been imagined; the approach of night, however, obliged captain Bligh to anchor, soon afterward, in 8 fathoms.
In this situation, the vessels were so closely surrounded with rocks and reefs, as scarcely to have swinging room; the bottom was rocky; the wind blowing a fresh gale; and a tide running between four and five knots an hour. This anxious night was, however, passed without accident; and next morning, Sept. 18, the route was continued through the passage, between reefs and rocks, which, in some places, were not three quarters of a mile asunder: the smallest depth was 4 fathoms.
On clearing this dangerous pass, which captain Bligh named, Bligh's Farewell, he anchored in 6 fathoms, sandy bottom; the wind blowing strong at S. E. with thick weather. The latitude here was 10° 5', and longitude 141 56'. From north nearly, round by the east, to S. 8° E., there was a mass of islands, rocks, and reefs, at various distances; but in the western half of the compass, no danger was visible; and as far as three miles to the W.N.W., the boats found good soundings in 6 and 7 fathoms.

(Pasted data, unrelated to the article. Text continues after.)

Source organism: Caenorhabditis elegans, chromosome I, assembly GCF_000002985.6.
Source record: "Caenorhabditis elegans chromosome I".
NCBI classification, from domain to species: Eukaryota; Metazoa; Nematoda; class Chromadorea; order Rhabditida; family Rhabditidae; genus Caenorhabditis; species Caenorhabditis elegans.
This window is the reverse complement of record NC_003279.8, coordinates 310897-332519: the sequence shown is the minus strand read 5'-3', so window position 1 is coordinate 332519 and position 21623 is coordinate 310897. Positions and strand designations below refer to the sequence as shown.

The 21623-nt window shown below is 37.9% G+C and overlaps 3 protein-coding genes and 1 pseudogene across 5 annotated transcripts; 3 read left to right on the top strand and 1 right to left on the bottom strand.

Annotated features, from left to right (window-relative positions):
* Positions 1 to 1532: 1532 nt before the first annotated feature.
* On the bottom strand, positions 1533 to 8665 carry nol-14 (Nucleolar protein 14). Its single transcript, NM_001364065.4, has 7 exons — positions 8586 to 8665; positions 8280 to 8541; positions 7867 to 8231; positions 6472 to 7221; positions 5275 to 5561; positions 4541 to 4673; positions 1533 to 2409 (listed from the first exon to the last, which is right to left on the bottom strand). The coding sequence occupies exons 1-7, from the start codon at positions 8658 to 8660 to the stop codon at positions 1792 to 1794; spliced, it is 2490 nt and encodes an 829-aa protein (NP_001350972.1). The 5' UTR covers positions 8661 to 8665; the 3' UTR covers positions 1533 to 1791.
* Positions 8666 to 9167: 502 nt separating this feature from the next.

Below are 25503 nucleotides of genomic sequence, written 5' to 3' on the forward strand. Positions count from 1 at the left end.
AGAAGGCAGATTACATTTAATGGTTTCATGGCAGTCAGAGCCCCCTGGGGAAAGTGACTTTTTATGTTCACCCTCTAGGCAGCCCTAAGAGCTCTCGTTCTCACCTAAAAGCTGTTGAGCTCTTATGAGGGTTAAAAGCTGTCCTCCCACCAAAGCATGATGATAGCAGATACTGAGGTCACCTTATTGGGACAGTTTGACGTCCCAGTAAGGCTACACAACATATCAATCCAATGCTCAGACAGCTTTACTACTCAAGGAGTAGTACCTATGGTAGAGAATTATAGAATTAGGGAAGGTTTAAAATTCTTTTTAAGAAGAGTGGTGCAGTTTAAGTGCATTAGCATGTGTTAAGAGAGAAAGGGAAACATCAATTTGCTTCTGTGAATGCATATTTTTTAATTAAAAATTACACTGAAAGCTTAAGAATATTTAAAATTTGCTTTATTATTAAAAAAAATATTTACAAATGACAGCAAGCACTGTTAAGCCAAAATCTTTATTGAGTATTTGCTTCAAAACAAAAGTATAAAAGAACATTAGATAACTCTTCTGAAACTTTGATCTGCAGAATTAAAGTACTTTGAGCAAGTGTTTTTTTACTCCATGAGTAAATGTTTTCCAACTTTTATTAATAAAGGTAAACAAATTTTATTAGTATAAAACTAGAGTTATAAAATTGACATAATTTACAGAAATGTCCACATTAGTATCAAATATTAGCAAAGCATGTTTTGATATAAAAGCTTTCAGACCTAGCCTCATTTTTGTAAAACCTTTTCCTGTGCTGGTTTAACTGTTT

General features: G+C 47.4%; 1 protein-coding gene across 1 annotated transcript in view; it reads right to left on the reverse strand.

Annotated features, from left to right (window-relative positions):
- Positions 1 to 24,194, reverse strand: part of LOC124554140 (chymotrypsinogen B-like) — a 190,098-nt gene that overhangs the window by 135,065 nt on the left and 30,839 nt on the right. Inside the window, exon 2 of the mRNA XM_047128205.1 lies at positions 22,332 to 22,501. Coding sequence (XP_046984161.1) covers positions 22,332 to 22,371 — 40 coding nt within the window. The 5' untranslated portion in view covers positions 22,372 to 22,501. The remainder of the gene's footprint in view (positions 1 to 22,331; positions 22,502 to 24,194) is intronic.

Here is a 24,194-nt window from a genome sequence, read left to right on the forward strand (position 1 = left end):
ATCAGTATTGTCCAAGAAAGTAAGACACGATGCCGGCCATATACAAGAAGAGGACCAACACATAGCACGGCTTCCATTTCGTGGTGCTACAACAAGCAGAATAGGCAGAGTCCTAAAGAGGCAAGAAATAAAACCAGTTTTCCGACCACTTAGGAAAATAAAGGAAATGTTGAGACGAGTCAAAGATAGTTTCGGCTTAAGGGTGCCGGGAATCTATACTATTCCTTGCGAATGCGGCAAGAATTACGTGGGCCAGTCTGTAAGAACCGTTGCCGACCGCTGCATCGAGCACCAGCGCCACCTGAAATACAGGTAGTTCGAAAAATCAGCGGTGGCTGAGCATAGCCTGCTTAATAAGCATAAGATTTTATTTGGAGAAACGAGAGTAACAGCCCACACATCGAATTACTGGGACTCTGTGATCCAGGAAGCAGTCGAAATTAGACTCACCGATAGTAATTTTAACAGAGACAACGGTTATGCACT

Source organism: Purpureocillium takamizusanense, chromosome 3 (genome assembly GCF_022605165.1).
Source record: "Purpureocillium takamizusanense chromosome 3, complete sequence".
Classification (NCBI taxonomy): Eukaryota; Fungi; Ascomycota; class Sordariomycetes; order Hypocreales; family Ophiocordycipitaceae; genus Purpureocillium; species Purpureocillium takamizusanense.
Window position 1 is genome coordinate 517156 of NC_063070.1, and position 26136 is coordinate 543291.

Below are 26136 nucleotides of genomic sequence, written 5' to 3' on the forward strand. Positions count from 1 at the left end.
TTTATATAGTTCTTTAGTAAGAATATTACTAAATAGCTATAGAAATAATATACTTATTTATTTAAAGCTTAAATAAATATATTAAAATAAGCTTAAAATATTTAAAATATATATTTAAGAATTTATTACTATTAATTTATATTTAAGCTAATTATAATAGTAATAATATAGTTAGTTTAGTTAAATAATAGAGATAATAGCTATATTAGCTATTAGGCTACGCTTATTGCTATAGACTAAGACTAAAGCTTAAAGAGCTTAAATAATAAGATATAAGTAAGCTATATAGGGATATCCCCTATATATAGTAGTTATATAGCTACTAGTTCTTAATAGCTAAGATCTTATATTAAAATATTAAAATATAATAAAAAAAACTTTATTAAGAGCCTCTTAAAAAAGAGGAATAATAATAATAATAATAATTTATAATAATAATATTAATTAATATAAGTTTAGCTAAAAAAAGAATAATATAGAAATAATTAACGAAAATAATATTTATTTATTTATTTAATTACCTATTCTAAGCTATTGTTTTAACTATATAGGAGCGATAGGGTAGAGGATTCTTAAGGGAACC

Sept. 19. The wind moderated; and the vessels steered W. by S. until noon, with a depth gradually increasing from 6 to 8 fathoms. The latitude was then 10° 8¼' south, longitude, by time keeper, 141° 31' east, and no land was in sight; nor did any thing more obstruct captain Bligh and his associate, in their route to the island Timor.
Thus was accomplished, in nineteen days, the passage from the Pacific, or Great Ocean, to the Indian Sea; without other misfortune than what arose from the attack of the natives, and some damage done to the cables and anchors. Perhaps no space of 8½° in length, presents more dangers than Torres' Strait; but, with caution and perseverance, the captains Bligh and Portlock proved them to be surmountable; and within a reasonable time: how far it may be advisable to follow their track through the Strait, will appear more fully hereafter.